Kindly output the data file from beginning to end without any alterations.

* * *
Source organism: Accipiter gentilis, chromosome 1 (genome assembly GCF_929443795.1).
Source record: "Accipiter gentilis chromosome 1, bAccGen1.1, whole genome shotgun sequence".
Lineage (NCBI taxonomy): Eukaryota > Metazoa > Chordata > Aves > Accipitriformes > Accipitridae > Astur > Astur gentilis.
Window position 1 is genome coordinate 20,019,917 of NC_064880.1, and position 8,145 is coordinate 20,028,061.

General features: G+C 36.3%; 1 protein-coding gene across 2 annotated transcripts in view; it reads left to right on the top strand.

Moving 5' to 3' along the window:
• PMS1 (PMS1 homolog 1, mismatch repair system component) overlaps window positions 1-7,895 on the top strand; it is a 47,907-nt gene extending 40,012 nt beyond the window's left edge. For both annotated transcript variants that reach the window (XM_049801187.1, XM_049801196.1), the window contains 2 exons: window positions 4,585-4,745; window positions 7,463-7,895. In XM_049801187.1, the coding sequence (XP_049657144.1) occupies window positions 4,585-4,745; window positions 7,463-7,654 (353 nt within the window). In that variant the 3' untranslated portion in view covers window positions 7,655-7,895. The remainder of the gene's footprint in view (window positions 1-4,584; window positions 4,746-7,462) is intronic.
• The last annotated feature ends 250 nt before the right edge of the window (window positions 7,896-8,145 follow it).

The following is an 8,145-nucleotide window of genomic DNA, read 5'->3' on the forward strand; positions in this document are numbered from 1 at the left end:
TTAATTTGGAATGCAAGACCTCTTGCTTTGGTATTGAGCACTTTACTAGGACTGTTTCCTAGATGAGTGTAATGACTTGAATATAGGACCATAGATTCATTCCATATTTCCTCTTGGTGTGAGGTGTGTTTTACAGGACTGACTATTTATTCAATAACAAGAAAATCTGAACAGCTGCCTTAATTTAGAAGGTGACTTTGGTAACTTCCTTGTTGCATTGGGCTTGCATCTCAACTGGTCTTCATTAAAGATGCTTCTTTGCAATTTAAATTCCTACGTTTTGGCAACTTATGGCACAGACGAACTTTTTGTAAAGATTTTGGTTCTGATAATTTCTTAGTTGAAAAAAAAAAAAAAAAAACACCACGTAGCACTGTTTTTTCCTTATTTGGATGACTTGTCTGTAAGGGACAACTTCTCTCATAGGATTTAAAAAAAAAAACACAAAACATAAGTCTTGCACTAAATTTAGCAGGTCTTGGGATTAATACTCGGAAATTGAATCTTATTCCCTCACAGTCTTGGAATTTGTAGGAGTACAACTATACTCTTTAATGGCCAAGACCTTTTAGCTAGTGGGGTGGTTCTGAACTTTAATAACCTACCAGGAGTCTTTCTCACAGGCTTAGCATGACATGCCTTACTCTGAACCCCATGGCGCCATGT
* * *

Source organism: Accipiter gentilis, chromosome 1 (genome assembly GCF_929443795.1).
Source record: "Accipiter gentilis chromosome 1, bAccGen1.1, whole genome shotgun sequence".
Lineage (NCBI taxonomy): Eukaryota > Metazoa > Chordata > Aves > Accipitriformes > Accipitridae > Astur > Astur gentilis.
Window position 1 is genome coordinate 20,019,917 of NC_064880.1, and position 8,145 is coordinate 20,028,061.

General features: G+C 36.3%; 1 protein-coding gene across 2 annotated transcripts in view; it reads left to right on the top strand.

Moving 5' to 3' along the window:
• PMS1 (PMS1 homolog 1, mismatch repair system component) overlaps window positions 1-7,895 on the top strand; it is a 47,907-nt gene extending 40,012 nt beyond the window's left edge. For both annotated transcript variants that reach the window (XM_049801187.1, XM_049801196.1), the window contains 2 exons: window positions 4,585-4,745; window positions 7,463-7,895. In XM_049801187.1, the coding sequence (XP_049657144.1) occupies window positions 4,585-4,745; window positions 7,463-7,654 (353 nt within the window). In that variant the 3' untranslated portion in view covers window positions 7,655-7,895. The remainder of the gene's footprint in view (window positions 1-4,584; window positions 4,746-7,462) is intronic.
• The last annotated feature ends 250 nt before the right edge of the window (window positions 7,896-8,145 follow it).

The following is an 8,145-nucleotide window of genomic DNA, read 5'->3' on the forward strand; positions in this document are numbered from 1 at the left end:
TTAATTTGGAATGCAAGACCTCTTGCTTTGGTATTGAGCACTTTACTAGGACTGTTTCCTAGATGAGTGTAATGACTTGAATATAGGACCATAGATTCATTCCATATTTCCTCTTGGTGTGAGGTGTGTTTTACAGGACTGACTATTTATTCAATAACAAGAAAATCTGAACAGCTGCCTTAATTTAGAAGGTGACTTTGGTAACTTCCTTGTTGCATTGGGCTTGCATCTCAACTGGTCTTCATTAAAGATGCTTCTTTGCAATTTAAATTCCTACGTTTTGGCAACTTATGGCACAGACGAACTTTTTGTAAAGATTTTGGTTCTGATAATTTCTTAGTTGAAAAAAAAAAAAAAAAAACACCACGTAGCACTGTTTTTTCCTTATTTGGATGACTTGTCTGTAAGGGACAACTTCTCTCATAGGATTTAAAAAAAAAAACACAAAACATAAGTCTTGCACTAAATTTAGCAGGTCTTGGGATTAATACTCGGAAATTGAATCTTATTCCCTCACAGTCTTGGAATTTGTAGGAGTACAACTATACTCTTTAATGGCCAAGACCTTTTAGCTAGTGGGGTGGTTCTGAACTTTAATAACCTACCAGGAGTCTTTCTCACAGGCTTAGCATGACATGCCTTACTCTGAACCCCATGGCGCCATGT